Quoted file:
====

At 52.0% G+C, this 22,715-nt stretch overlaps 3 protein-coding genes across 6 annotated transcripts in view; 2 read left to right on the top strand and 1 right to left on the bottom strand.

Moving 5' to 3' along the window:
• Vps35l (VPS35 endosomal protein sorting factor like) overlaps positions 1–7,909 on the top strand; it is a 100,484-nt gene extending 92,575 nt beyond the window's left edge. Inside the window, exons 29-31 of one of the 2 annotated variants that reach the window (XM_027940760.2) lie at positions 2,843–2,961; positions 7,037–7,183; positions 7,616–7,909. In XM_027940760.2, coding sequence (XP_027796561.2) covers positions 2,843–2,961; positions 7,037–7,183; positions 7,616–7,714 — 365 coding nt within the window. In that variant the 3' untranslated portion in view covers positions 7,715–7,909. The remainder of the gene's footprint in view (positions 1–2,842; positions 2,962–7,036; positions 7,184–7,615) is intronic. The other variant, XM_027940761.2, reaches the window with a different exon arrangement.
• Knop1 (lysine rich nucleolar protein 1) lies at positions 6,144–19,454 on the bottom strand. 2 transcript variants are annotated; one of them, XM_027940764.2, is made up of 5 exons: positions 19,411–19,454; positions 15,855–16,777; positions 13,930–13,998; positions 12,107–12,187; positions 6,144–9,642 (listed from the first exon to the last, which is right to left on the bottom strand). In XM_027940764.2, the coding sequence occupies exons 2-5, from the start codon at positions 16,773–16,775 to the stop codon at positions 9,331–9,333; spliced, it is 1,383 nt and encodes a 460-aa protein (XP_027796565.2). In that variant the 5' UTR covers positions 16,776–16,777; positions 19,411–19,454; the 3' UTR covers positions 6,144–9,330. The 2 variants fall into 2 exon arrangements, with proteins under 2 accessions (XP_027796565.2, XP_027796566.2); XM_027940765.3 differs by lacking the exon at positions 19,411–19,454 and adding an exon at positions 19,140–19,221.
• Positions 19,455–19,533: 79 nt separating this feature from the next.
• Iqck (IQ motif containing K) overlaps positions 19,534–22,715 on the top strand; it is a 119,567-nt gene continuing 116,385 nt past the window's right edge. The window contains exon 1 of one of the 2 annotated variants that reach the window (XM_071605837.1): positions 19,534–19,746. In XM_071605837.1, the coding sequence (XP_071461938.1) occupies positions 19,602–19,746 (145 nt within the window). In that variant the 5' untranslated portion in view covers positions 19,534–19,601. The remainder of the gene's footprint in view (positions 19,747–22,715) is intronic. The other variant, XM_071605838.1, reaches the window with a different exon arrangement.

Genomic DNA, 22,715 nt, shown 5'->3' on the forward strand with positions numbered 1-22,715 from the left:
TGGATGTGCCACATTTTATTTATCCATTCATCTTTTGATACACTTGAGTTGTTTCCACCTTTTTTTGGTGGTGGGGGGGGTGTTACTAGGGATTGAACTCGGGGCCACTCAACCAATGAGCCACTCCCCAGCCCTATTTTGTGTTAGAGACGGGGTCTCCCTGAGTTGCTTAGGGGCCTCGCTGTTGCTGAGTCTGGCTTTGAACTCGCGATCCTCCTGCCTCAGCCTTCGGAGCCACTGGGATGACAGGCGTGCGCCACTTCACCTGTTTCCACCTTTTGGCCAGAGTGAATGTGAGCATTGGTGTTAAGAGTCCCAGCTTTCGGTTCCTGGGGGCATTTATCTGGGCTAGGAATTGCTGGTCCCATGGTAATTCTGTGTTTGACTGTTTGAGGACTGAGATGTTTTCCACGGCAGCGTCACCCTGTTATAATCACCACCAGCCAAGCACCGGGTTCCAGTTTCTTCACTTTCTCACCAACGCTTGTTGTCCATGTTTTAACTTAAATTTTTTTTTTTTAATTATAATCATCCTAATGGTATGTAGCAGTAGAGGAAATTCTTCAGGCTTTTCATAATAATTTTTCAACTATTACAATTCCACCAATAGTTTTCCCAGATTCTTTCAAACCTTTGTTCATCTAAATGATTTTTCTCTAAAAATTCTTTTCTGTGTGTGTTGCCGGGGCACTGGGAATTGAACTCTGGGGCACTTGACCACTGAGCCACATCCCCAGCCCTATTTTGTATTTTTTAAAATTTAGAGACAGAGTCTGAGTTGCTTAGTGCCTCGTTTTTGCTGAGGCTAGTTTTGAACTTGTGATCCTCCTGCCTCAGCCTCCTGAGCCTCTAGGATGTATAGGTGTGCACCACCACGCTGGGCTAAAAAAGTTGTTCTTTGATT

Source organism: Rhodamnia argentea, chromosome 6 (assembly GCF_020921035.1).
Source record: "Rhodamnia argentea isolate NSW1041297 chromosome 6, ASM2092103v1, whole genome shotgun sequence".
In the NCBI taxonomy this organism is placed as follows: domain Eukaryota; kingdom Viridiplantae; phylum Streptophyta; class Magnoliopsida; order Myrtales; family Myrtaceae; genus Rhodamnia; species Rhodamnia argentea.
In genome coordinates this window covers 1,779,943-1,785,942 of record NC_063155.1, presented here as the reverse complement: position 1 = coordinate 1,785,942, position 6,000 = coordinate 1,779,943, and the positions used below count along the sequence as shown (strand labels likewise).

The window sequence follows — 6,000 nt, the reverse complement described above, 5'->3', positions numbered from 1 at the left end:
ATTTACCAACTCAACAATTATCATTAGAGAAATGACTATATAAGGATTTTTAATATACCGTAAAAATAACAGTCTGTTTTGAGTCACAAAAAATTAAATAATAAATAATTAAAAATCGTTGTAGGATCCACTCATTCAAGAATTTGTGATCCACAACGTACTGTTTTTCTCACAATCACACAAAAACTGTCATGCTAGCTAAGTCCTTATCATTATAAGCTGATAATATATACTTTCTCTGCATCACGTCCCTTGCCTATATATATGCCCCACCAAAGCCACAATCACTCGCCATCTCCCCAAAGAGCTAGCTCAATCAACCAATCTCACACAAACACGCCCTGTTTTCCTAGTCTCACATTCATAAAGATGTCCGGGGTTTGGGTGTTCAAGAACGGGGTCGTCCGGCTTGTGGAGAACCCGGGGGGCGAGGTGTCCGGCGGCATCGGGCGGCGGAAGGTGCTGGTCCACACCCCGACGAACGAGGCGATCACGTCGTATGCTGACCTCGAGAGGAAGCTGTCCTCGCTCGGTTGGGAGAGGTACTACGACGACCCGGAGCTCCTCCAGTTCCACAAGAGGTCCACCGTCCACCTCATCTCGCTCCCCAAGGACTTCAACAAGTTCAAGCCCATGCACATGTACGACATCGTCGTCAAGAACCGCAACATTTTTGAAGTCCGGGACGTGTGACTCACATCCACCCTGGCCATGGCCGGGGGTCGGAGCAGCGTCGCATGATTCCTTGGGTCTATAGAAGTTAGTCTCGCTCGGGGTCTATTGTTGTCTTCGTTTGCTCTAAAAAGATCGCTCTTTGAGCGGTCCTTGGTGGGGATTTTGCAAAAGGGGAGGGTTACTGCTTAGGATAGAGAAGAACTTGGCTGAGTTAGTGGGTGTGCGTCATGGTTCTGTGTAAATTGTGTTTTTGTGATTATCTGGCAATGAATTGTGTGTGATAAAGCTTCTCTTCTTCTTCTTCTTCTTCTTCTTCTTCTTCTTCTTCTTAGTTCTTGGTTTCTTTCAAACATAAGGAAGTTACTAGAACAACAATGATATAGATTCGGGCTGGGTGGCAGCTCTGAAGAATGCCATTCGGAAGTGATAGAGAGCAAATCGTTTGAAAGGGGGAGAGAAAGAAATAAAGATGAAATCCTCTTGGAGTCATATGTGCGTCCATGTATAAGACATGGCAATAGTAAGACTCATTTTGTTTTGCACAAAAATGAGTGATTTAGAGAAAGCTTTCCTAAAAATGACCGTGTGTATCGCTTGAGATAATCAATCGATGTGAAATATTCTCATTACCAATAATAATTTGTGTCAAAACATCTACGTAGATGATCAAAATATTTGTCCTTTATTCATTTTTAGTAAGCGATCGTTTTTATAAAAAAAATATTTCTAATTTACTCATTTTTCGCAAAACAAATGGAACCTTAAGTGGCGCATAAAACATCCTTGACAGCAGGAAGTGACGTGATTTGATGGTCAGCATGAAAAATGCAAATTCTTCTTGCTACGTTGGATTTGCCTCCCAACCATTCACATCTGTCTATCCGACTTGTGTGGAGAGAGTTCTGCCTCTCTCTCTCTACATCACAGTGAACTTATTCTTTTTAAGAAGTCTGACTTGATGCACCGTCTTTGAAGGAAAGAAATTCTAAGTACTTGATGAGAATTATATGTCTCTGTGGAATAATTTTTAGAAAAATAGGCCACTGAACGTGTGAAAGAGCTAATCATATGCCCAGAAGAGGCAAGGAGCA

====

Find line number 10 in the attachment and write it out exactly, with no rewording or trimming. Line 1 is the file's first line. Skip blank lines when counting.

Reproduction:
Source record: "Rhodamnia argentea isolate NSW1041297 chromosome 6, ASM2092103v1, whole genome shotgun sequence".